United States’ Foreign Policies to Egypt and Libya Foreign Policies before Uprisings

Foreign Policies before Uprisings

The United States have always enjoyed a cordial relationship with Libya and Egypt before the turmoil. The previous administrations the U.S. had very sound policies towards the two States, which were meant to strengthen ties.

The U.S. government never came up with policies projected to force the leaders of the two States to be accountable. Insisting on things like democracy and liberalization of the economy could anger the leaders of these States and hence straining the economic ties. The U.S. supported Libya in its endeavors while the United States benefited from reduced fuel prices.

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The U.S. government protected Libya from the angers of the reformists and other aggressions from outside. The autocratic leaders were supplied with weapons from the American arms industries. The American engineering industry benefited from the relations because it reaped maximally. The government of the U.S. avoided any conflicts with the two States since such conflicts can interfere with the multilateral relations.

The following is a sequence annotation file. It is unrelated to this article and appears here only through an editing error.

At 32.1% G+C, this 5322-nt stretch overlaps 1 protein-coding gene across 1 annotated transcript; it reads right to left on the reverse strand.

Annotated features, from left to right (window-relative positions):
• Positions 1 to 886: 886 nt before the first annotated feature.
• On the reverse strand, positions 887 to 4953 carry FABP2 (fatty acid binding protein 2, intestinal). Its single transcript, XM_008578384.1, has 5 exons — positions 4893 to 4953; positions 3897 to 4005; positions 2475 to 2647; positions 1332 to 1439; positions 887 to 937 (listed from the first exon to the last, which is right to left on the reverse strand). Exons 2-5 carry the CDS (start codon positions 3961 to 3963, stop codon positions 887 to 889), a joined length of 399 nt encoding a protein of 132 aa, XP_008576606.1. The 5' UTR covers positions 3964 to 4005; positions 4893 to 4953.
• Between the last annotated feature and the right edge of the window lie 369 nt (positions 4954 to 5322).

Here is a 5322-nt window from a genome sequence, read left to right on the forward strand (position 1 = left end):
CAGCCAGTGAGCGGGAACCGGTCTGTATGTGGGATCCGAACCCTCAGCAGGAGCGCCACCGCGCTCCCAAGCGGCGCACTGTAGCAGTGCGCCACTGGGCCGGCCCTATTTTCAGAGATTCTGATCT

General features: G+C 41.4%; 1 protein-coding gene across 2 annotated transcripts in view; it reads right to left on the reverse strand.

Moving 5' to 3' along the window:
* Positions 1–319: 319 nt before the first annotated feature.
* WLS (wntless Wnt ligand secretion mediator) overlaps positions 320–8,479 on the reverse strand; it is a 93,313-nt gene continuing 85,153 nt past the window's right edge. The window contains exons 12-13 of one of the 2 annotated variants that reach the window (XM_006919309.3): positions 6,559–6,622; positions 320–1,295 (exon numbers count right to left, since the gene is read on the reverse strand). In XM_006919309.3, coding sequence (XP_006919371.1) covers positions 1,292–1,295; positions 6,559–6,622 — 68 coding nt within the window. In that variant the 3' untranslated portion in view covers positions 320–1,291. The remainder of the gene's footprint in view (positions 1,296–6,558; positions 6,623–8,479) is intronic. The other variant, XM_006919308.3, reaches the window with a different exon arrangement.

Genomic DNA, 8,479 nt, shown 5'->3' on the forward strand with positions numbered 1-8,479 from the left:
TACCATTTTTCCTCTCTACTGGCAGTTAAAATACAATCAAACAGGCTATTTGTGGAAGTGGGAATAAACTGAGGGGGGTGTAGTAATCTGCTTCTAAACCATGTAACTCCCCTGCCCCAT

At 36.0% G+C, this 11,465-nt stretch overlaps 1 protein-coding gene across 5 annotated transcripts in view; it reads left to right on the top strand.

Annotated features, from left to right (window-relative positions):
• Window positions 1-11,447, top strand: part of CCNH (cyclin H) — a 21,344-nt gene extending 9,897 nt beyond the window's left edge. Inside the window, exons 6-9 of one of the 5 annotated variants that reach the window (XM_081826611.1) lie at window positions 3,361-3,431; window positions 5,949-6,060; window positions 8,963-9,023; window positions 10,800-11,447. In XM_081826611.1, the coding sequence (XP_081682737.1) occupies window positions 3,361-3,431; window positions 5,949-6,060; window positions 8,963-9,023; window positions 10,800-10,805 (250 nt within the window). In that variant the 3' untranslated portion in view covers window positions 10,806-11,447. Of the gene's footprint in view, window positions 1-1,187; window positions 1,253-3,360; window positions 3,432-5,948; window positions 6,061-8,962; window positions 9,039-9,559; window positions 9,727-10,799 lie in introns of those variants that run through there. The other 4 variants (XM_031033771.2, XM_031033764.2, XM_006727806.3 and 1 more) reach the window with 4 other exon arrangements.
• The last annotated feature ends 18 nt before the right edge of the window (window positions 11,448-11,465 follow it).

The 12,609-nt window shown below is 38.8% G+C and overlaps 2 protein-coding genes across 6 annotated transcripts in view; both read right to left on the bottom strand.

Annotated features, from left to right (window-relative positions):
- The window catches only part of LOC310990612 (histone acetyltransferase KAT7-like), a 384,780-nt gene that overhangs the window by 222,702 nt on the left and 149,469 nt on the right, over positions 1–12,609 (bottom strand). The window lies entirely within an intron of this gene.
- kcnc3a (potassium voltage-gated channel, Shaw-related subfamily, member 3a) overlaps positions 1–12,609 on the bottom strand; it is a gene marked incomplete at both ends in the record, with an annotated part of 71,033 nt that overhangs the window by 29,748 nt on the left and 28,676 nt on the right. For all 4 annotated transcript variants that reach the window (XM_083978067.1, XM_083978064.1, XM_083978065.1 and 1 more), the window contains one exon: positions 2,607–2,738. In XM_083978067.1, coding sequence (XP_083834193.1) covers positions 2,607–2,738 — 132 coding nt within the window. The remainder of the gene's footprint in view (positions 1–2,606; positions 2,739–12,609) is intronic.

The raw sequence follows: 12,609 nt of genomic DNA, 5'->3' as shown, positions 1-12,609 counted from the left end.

The U.S. companies marketed the products from Libya and supplied the Egyptian industries with facilities such as machinery needed for production. The relations between the U.S. and the embattled States before the uprisings can therefore be termed as peaceful and cooperative. The relations were mutual since the two parties benefited, though the U.S. benefited more.

It is argued that there is no common government at the international system. States are more concerned with their self-interests. The U.S. supported the two countries because it benefited from such support. States at the international system exist according to the Hobbestian state of nature.